Research what it takes to become an environmental scientist. Learn about job duties, career outlook, salary and education requirements to find out if this is the career for you. Schools offering .
Environmental scientists research and study samples of air, water and earth to find ways of preventing hazardous materials from damaging the environment and hurting people and wildlife. The following chart gives you an overview of what you need to know about entering this field.
|Degree Required||Bachelor's degree for entry-level jobs; master's degree commonly required|
|Education Field of Study||Environmental science, Earth science|
|Key Skills||Collect and analyze environmental samples; monitor environmental conditions; develop ways to remediate harmful environmental conditions; public speaking|
|Job Growth (2012-2022)||15% for environmental scientists and specialists*|
|Average Salary (2013)||$70, 770 for environmental scientists and specialists*|
Source: *U.S. Bureau of Labor Statistics.
What Are the Job Duties of an Environmental Scientist?
Environmental scientists strive to protect and preserve our water, air and earth by keeping them free of contaminants and pollutants. They determine the sources of pollution and take measures to reduce potentially harmful environmental effects. Scientific findings may be shared with the public through conferences, briefings and public hearings.
Various government bodies have enacted legislation designed to prevent contamination of the environment, and they employ environmental scientists to monitor the hazardous waste disposal practices of some companies and manufacturers. Environmental scientists also work for private organizations and consulting firms, and they ensure they are in compliance with the laws. Entry-level environmental scientists work in the field collecting and examining environmental substances in various locations, while those with experience may work regular hours in offices and laboratories.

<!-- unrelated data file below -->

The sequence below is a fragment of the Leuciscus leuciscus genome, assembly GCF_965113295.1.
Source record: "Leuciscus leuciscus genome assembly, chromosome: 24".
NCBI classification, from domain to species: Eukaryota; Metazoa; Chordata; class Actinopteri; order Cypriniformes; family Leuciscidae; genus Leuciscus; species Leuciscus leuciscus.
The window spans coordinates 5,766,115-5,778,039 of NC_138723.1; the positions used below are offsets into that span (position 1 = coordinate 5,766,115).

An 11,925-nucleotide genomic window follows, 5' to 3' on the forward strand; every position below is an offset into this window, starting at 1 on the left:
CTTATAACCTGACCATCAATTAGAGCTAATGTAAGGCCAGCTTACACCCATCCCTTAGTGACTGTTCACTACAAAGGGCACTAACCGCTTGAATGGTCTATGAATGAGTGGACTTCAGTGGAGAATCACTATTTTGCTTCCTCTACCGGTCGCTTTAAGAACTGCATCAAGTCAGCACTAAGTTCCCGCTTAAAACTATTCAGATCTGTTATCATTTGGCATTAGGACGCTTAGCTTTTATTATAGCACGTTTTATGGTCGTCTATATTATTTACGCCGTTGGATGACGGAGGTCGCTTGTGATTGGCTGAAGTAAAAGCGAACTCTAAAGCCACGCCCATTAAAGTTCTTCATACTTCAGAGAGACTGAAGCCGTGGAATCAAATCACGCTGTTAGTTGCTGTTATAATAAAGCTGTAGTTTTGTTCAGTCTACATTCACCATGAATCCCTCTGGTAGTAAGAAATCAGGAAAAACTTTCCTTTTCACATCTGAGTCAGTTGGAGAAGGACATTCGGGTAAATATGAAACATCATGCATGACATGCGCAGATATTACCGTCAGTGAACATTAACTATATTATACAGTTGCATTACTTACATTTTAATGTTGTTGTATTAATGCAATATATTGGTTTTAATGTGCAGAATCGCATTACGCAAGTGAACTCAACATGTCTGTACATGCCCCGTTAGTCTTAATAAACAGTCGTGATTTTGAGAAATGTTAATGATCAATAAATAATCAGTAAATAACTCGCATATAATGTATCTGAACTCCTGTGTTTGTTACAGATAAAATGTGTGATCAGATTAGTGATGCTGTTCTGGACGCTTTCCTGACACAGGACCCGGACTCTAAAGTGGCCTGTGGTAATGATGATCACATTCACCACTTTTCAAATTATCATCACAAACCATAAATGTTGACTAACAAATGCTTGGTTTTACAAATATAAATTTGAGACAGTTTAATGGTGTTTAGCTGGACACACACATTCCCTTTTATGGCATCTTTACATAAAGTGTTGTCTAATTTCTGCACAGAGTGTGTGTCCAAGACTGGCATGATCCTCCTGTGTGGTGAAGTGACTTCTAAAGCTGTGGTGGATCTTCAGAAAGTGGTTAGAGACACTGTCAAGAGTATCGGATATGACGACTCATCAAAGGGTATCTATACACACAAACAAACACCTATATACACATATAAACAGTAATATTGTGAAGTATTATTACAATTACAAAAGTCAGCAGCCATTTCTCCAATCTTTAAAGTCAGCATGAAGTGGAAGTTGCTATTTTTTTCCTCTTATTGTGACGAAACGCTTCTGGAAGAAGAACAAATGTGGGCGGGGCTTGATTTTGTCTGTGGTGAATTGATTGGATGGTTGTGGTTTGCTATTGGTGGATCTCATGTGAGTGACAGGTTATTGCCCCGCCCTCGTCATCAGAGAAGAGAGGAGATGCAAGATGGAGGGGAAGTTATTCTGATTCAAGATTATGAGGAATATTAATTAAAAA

What Is the Career Outlook?
In 2013, about 87, 380 environmental scientists worked in the United States, with scientific consulting services and state government agencies both employing about 23% of these professionals, according to the U.S. Bureau of Labor Statistics (BLS). The BLS projects that employment of environmental scientists will grow by 15% from 2012-2022 (www.bls.gov). Some factors in this projected growth include the need to help businesses comply with clean air and water regulations. Environmental professionals will also be needed to provide strategies in building construction, utilities, transportation and land restoration.
The BLS reports that environmental scientists had an average salary of $70, 770 as of May 2013. Those in scientific consulting averaged $74, 640 annually, while those working for state agencies averaged $59, 280. The highest-paying industries were outpatient care centers and petroleum and coal products manufacturing, both of which paid environmental scientists an average of over $103, 000 a year.
What Educational Requirements Should I Fulfill?
A bachelor's degree in environmental science or in one of the earth sciences is the minimum requirement for aspiring environmental scientists. This is sufficient to prepare you for entry-level jobs in the field. However, it's important to note that many employers seek candidates who have acquired the Master of Science in Environmental Science.
A bachelor's degree program curriculum will offer courses on environmental pollution and control, social science, ecology, biology, chemistry, environmental regulations and watershed hydrology. By going on to a master's degree program, you'll also study such topics as management control systems, environmental risk management, database management systems and research ethics.